When I first introduced myself on Pigtails 1.0, I argued for the importance of following one’s bliss. This was the most important wisdom Joseph Campbell—the noted comparative mythologist—could impart to his students and his audiences. There is something about the human condition that says that just staying alive is not enough; there is a need to express oneself, and a natural susceptibility to the allure of beauty. The opportunity to write for Pigtails in Paint has been a double blessing for me: I can continue to appreciate the beauty of young girls and enhance my contacts while having an outlet to express myself and teach others what I have learned from my experience.
If you are a visitor of this site and are reading this, chances are your interests are at least similar to mine. The funny thing is that even those who understand this particular aesthetic do not all agree on everything except that we should be allowed to continue our pursuits. It is easy for others to look at us and scratch their heads in confusion or scorn. Conversely, I know I cannot fathom the minds of those who seem obsessed with sports, cars, soap operas, spelunking, hard rock or antiques. The difference is that the current political climate would have it that there is something wrong with us; this simply is not the case. I do not know what it will take to educate people, but my tactic is to be sincere and thoughtful about the matter and show people that we deserve tolerance and should be allowed to conduct our lives with dignity.
In the meantime we must persevere and appreciate the moments as they come. So much of what Campbell has said is worthy to note. This transcription is from an interview he had with Bill Moyers in the last months of his life in 1987 and goes into some detail of what it means to follow one’s bliss. A series of six such interviews were released on video as The Power of Myth:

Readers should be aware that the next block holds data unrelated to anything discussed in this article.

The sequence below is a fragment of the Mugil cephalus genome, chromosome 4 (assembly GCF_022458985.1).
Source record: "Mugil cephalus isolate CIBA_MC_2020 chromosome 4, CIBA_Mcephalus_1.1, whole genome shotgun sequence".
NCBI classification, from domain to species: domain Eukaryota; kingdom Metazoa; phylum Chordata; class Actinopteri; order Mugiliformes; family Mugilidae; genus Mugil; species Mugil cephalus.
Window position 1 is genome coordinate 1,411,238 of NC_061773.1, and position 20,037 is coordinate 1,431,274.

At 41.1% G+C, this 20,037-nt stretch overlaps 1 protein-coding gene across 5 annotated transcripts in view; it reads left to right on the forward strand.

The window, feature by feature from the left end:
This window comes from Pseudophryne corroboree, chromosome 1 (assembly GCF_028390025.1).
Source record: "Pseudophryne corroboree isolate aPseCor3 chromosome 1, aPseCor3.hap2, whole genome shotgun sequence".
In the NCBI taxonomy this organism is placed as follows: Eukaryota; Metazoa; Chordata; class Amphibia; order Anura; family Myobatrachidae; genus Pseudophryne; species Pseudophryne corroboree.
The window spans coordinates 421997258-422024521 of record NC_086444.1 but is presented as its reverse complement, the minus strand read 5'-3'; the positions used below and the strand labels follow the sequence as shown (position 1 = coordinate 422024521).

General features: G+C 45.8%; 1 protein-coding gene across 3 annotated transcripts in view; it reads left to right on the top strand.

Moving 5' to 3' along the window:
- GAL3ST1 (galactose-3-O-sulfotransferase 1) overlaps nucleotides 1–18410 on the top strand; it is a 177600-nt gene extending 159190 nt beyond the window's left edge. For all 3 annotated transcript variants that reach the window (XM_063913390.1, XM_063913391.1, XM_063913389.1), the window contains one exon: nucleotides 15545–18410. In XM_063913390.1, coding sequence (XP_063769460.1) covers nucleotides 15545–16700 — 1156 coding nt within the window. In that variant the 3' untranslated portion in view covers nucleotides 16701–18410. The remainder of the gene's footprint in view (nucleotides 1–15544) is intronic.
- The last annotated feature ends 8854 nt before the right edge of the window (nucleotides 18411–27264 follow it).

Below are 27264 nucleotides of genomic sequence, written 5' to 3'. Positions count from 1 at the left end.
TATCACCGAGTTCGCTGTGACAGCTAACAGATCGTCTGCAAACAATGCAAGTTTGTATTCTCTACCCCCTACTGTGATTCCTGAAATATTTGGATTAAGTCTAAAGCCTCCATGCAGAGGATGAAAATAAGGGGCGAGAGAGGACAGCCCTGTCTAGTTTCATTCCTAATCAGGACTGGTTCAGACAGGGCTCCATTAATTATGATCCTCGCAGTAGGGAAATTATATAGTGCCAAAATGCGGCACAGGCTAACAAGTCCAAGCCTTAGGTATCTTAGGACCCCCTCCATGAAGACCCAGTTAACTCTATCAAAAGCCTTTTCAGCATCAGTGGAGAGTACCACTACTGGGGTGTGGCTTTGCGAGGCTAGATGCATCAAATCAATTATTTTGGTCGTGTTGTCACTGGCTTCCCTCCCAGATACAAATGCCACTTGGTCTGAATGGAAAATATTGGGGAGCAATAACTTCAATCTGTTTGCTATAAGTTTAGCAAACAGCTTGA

“…this is a term I like to use as an absolute necessity for anyone today. You must have a room or a certain hour of the day…where you do not know what was in the newspapers that morning, you don’t know who your friends are, you don’t know what you owe to anybody, you don’t know what anybody owes to you, but a place where you can simply experience and bring forth what you are–what you might be. This is the place of creative incubation and at first you may find that nothing’s happening there, but if you have a sacred place and use it and take advantage of it, something will happen…but most of our action is economically or socially determined and does not come out of our life… As you get older, the claims of the environment are so great that you hardly know where the hell you are. What is it you intended? You’re always doing something that is required of you… Where is your bliss station? Try to find it. Get a phonograph and put on the record, the music that you really love, even if it’s corny music that nobody else respects, I mean the one that you like or the book you want to read. Get it done and have a place in which to do it…”
I would hope at the very least that people who do not respect our hobby would simply consider it corny and leave it at that. For those more open-minded, it is a great opportunity to examine the human psyche and our society, and to experience the joy of being in the world with all its wondrous mysteries.